3. Well, it’s time we finally admit the truth about this franchise. By Cory Woodroof @CoryWoodroof47 Dec 12, 2018, 8:00am EST Leodis McKelvin was right. The Atlanta Falcons are, have been, and for the immediate future, will be front-runners. Go back to 2016 with me, if you will. The Falcons had just lost to the Philadelphia Eagles, one of the team’s few 2016 regular season flops. The game showed what happened when the historic offense met a fierce defensive front. The team was held to 15 points on offense and lost control of the game’s tempo, which sunk the explosive mentality the team thrived on way back when. Post-game, McKelvin uttered the awful truth no one wanted to believe at a time where things were about to break even for Atlanta in the biggest way possible. “I was telling the defense, this is the type of team, they are a front-runner. They are a front-running team,” he told reporters (via ESPN). “If you go out there and make some stops, they eventually are going to be dying down.” The quote, at the time, was great bulletin board material for a team that surely used that moment to jettison to a better place (well, almost). But its the most telling observation about this franchise ever relayed by an opponent, and the defining problem of this team in the post-Michael Vick era. The Falcons are front-runners. They do wilt at immediate adversity. Slow them down, knock them out of the fight. It’s how it’s always been, and 2018 is that in grand amplification. Let’s go back to any big moment in recent team history. Looking Back The 2010 season ended in the divisional round with Aaron Rodgers coming out, guns blazing, to stop the Falcons after they got out to an early 14-7 start to see 35 unanswered points derail a promising campaign. The 2012 season ended with a collapsed lead in the NFC Championship to the 49ers that kept the team from going to its second Super Bowl. The week prior, they did the exact same thing to the Seahawks, but the mighty foot of Matt Bryant saved pain for a week later. In February 2017, well, we won’t go there. Look at the 2013 season, when, after a rash of injuries, the entire half decade of goodwill seemingly evaporated and led to the end of an era with the firing of Mike Smith in 2014. Look at the 2015 season, when the team let a few close games gather moss down the rolling hill to lose six straight. Look at the 2011 season, when the team fell flat at the Meadowlands by only scoring two points. Look at January’s Eagles debacle. Want more examples? Google: “Falcons blow lead regular season.” Sometimes, in large part thanks to Matt Ryan, they can fight their way back for the comeback. But we haven’t seen that much as of late. And it still doesn’t discount the fact that they had to be in that situation to begin with. The team’s problems haven’t changed once since 2008. They can’t handle teams with stout trenches, and the teams with strong run games and even stronger defensive lines always win out against the Birds when the things get close. The Falcons never seem to find success in addressing their own trenches, which have both been decent at the best since the turn of the millennium. The team can’t handle compounding injuries, they can’t handle blown leads, they can’t handle what happens when things go wrong. They have to have everything in place to succeed. It’s never quite broken even in their favor. They’ve gotten close, but not quite. Why is that? Why is it this team can’t get into the tough moments and box out a win? Why can’t this team withstand injuries? Why can’t this team hold a lead? Why does this team spend so much time worrying about rising up? What about staying up when the punches come in bunches? Don’t throw around curses, or “that’s just the way it is,” or more jargon about this or that with the team’s history. This is football, not World of Warcraft. You’re not bound to some ancient hex or manifest destiny. It’s just a game, and anyone can fix anything at any time to win whatever they want to win. The Falcons are front-runners, and it’s time for Dan Quinn and Thomas Dimitroff to fix that. Looking Within Quinn has helped solve some of that problem of the team being accused of being a finesse outfit. He drafted guys like Deion Jones, Keanu Neal, Takkarist McKinley and Grady Jarrett to change the mentality. He wanted guys who were fast and physical; we all know that. For the most part, he’s gotten that exact result. But this team never seems to escape this belief that it’s, as Fox Sports’ Nick Wright said after the team lost in Philly in January, “a soft, finesse dome team.” Is it time we all start taking that moniker seriously? Is this just who the Falcons are, at least right now? Are they really just birds of comfort? These old legacy teams like the Patriots, Packers, Steelers, Bears, Giants, Broncos, Eagles, Dolphins ... the win-in-the-elements, smack-you-down, mean-machine outfits who can win with two teeth, a busted jaw, and a broken leg. We’ve seen the Falcons play tough in this Quinn era, so that total perception isn’t quite true. But we’ve seen them wilt down the stretch too many times in equal measure, often to these types of teams who keep swinging even when the Falcons seemingly have them pinned. The Falcons saw their greatest weakness send them home from Houston without a trophy. They faded down the stretch in the franchise’s most important moment in the exact way McKelvin said they would. The Patriots got some stops, got a few scores, and whammo, a 28-3 lead disappears like a thief in the night. The Patriots didn’t steal the Super Bowl; the Falcons gave it away. They couldn’t overcome their grandest problem, and it stole the greatest victory a football team can achieve. Looking ahead This team has been a front-runner for as long as I can remember, unable to handle the smallest dose of adversity. The team rebounding after 2017’s Super Bowl fracas to get to the divisional round was an incredible feat, but they had time to plan. Quinn has been wondrous about fixing problems in the offseason and letting the team grow. He’ll most likely do that this spring. But when new problems pop up in-season, the team just doesn’t seem to have the wherewithal to withstand them. It happens time after time. The Falcons have to have everything break their way in order to achieve ultimate success. If that doesn’t happen, neither do the Falcons. The rare example of this came in 2016, when the team lost Desmond Trufant to injury, and Jalen Collins stepped up. The team did get the benefit of having Quinn take the plays over in that stretch, which gave them the defensive boost they needed. Collins is gone now, and Quinn hasn’t called the plays since the Super Bowl. But what would’ve happened that year if the team had gotten more banged up? Well, you saw down the stretch. What will the Falcons have to do to fix this? Who knows. It’s not something you can just pinpoint to fix through the draft, or in free agency, or with a coaching change. The entire mentality of the organization has to change, the players you bring in have to have fight in them, the entire team has to have a strong left hook and a nasty counter-punch. No matter the eventual solution, McKelvin called it two years ago. He doesn’t have to stay right, though. If the Falcons want a Super Bowl, they’re going to have to figure out how to be tough and resilient ... no, not in general. When it counts. It’s time for the Falcons to break away from the front-running mentality. It’s time for them to shed the dome-friendly visage. It’s time for them to be 100% tough. It’s time for the Atlanta Falcons to get a backbone. Here’s desperately hoping they find one.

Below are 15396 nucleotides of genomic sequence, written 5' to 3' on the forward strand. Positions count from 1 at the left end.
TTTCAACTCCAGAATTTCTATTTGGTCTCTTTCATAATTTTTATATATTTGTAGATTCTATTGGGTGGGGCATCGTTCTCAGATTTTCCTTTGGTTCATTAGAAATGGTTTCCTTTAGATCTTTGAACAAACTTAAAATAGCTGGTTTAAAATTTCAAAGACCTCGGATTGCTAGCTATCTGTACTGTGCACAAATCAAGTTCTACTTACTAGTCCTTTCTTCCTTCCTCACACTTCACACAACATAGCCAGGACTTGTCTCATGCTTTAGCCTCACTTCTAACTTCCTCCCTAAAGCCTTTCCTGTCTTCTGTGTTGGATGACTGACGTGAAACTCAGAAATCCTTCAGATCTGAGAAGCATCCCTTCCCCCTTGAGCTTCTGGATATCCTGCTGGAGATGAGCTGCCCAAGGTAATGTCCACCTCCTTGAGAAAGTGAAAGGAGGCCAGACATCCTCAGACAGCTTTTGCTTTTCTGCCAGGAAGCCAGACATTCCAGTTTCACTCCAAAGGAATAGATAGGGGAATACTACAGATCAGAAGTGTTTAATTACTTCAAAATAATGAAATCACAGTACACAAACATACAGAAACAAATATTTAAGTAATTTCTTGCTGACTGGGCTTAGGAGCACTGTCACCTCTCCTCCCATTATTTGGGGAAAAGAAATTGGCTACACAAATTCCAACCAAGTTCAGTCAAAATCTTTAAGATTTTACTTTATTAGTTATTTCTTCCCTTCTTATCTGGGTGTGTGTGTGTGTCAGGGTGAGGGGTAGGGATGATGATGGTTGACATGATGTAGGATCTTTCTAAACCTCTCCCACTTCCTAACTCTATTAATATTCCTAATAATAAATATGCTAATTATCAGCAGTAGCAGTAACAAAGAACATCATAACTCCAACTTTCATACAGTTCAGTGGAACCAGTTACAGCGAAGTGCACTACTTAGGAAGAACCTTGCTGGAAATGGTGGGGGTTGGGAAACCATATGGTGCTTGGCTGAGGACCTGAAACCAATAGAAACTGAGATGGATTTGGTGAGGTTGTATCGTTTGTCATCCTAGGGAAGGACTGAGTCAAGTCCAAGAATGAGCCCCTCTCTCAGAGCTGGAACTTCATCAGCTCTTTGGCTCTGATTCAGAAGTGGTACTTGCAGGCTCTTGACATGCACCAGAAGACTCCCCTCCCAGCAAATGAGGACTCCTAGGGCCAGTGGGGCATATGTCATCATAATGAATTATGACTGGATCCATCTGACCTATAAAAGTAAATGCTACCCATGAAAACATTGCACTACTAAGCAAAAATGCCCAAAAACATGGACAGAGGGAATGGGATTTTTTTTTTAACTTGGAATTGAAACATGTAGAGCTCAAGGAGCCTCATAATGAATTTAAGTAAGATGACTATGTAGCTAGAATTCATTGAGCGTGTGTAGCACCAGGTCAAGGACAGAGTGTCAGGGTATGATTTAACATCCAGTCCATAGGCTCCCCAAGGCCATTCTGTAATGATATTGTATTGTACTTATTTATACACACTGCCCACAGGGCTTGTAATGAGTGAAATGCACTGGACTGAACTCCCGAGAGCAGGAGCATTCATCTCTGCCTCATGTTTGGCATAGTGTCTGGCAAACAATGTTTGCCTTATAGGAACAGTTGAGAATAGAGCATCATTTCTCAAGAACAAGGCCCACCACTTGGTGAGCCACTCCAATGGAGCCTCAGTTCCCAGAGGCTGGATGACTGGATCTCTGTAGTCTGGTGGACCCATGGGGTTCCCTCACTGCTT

4. Allen Strk@Allen_Strk 8-10 minutes At this time nearly one month ago, Dan Quinn endured his lowest point as an NFL head coach. An abysmal second half showing against Pittsburgh left his team at 1-4. In a matter of one month, the general conversation about the Falcons went from having Super Bowl aspirations to challenging for a top five pick. Quinn reiterated that his team is far better than their record indicated following the loss to Pittsburgh. Despite having one of the best quarterbacks in the league and an abundance of playmakers, it didn’t essentially matter in the end. A decimated defense left the Falcons hopeless when their high-powered offense couldn’t score more than 30 points. The fanbase’s feelings of hopelessness have turned into hopefulness over the past month. With the defense showing signs of fortitude, Quinn’s assessment is proving to be accurate. After two slightly uneven wins over the Buccaneers and Giants, the Falcons put together their most complete performance of the season. They handled a Washington team brimming with confidence on both sides of the ball. From dominating in the trenches to picking them apart with a variety of timely big plays, it was as good as a team performance you’ll see from what most would consider an unbalanced team. Regaining their balance offensively played an integral part in their first definitive win of the season. It’s been no secret that the Falcons’ running game has been largely disappointing this season. Besides their explosion against Carolina and solid showing against Cincinnati, they have failed to run the ball effectively in every other game. Some of their shortcomings fall on the regression of two of their best offensive linemen. Alex Mack and Ryan Schraeder haven’t been playing at a top-tier level like they did in the previous two seasons. The other part falls on Steve Sarkisian’s insistence of calling stretch and toss plays. When you’re struggling to create holes on a weekly basis in the run game and the play calling becomes predictable, alterations need to be made to open up lanes for your explosive running back tandem. Trying to revive a fading running game was going to be extremely difficult against a Washington defense that held Ezekiel Elliott and Saquon Barkley to a combined 71 yards on 28 carries. With Ben Garland making his first start of the season, there was no telling what could possibly happen. A whopping 154 yards off 24 carries showcased the Falcons’ offense capabilities. When this group is locked in and handling their assignments, defenses will begin to crumble like Washington’s defense did in the second half. Sarkisian did a terrific job of mixing in more counter runs to stretch an aggressive defense. It became apparent that Washington’s edge rushers and linebackers lacked gap integrity. They were primarily focused on blowing up runs. To exploit their over-aggressiveness, Sarkisian used more misdirection around the edges off both sides and numerous double teams to wreck the middle. Jake Matthews and Wes Schweitzer were outstanding in making combination blocks to create enormous holes. They played a crucial role in limiting Alabama’s finest interior tackle duo in Jonathan Allen and Da’Ron Payne. With neither player failing to make an impact, the offensive line controlled the line of scrimmage. Tevin Coleman and Ito Smith will look back on this game fondly with all the acres of space they had to get loose in the open field. According to ESPN’s John Keim, the Falcons averaged 4.96 yards before contact on its runs. There are some offenses that will struggle to average nearly five yards per carry in any game this season. For them to do it before contact was even made is extraordinary. Schraeder spoke to me following Sunday’s game about how they emphasized running the ball more effectively. With extra movement drills and more preparation time for the offensive line, Washington’s front seven was left searching for answers. The same can apply to D.J. Swearinger as well, who will be on Smith’s highlight reel for years to come. The rookie running back continues to validate himself as a legitimate playmaker with his tremendous patience and vision. His style complements Coleman well in forming one of the more unlikely dynamic duos. Staying committed to a languishing running game wasn’t the only challenge for Sarkisian. Keeping Matt Ryan upright presented another daunting challenge against Washington’s dangerous pass rush. A combination of two of last year’s anchors (Mack, Schraeder) getting back to their best and Garland stepping up at right guard is their best hope in trying to maintain some solidity on the offensive line. For all the belief Sarkisian had with this group, he knew a more calculated approach would tear apart a defense heavily reliant on their pass rush. By using more three and five step drops to get the ball out quicker, Ryan put together another productive performance to continue his stellar season. What made their aerial assault even more impressive involved how much they stretched the field. Although the game plan was slightly more conservative, it didn’t stop Ryan from finding his array of playmakers across the field. Coleman had his most productive game of the season as a receiver. As shallow crosses and outstanding downfield blocking flustered Washington’s defense, Ryan found Coleman for two easy access touchdowns. The offensive line still did their share in the passing game. On 40-drop backs, Ryan was only sacked twice and hit four times. When asked to get downfield on a screen, they made key blocks in helping produce two touchdowns off screens. It was a gutsy performance from the entire offensive line. To convert on 10 of 13 third downs is a testament to how everyone was in sync. Most of those conversions came from passes that were largely uncontested. That’s how much the offense was flourishing against one of the better defenses in the league. Ryan was able to find open receivers with relative ease. If they weren’t creating separation, Sarkisian would use a good dosage of rub route concepts. Look no further than Calvin Ridley’s touchdown, who ran behind Mohamed Sanu and found a clear angle towards the middle of the field. Allowing a receiver with breakaway speed to accelerate into the open field without a defensive back affecting his route will usually lead to big plays. Washington paid the consequences in what was another jaw-dropping moment from the hotshot rookie. Undervalued players continue to stake their claim in Quinn’s defensive rotation It’s nearly impossible to evaluate the defense’s shutdown performance. They faced a team without two of their most explosive playmakers (Chris Thompson, Jamison Crowder) and lost almost every starter on their offensive line due to injury. That’s not a good recipe for any quarterback, let alone Alex Smith. His inability to take risks certainly makes things easier for a defense still looking to find an identity. There were still some standout performers. Jack Crawford continues to be a force on the interior. Moving him inside after being primarily used as an edge defender in Dallas will go down as one of Quinn’s more wiser decisions. It’s helped him produce three sacks during Atlanta’s three-game winning streak. Foye Oluokun and Sharrod Neasman continue to earn more playing time, which is proving to be a pleasantly surprising upgrade. Both players are willing tacklers who don’t blow many coverage assignments. Based on the increase in snaps, the coaching staff is clearly behind them. How they progress will be fascinating in trying to keep things afloat in anticipation for the return of Deion Jones. Looking Ahead There was genuine concern that the Falcons wouldn’t have much to play for in November. Following their third consecutive victory, they’re putting themselves in a position to play in January. There is still plenty of work to do, as Quinn will be the first one to tell you. Every player I spoke to on Sunday talked about the importance of taking it week by week. Focusing on the task at hand instead of visualizing what the team could look like in three weeks has greatly benefitted them. It’s what helped them turn what was becoming a cruel lost season into what could become a wildly encouraging season. Quinn has instilled this mindset within the entire organization. That’s why as compelling as the Thanksgiving showdown in New Orleans looks at the moment, the only thing the Falcons have their eyes on is beating Cleveland.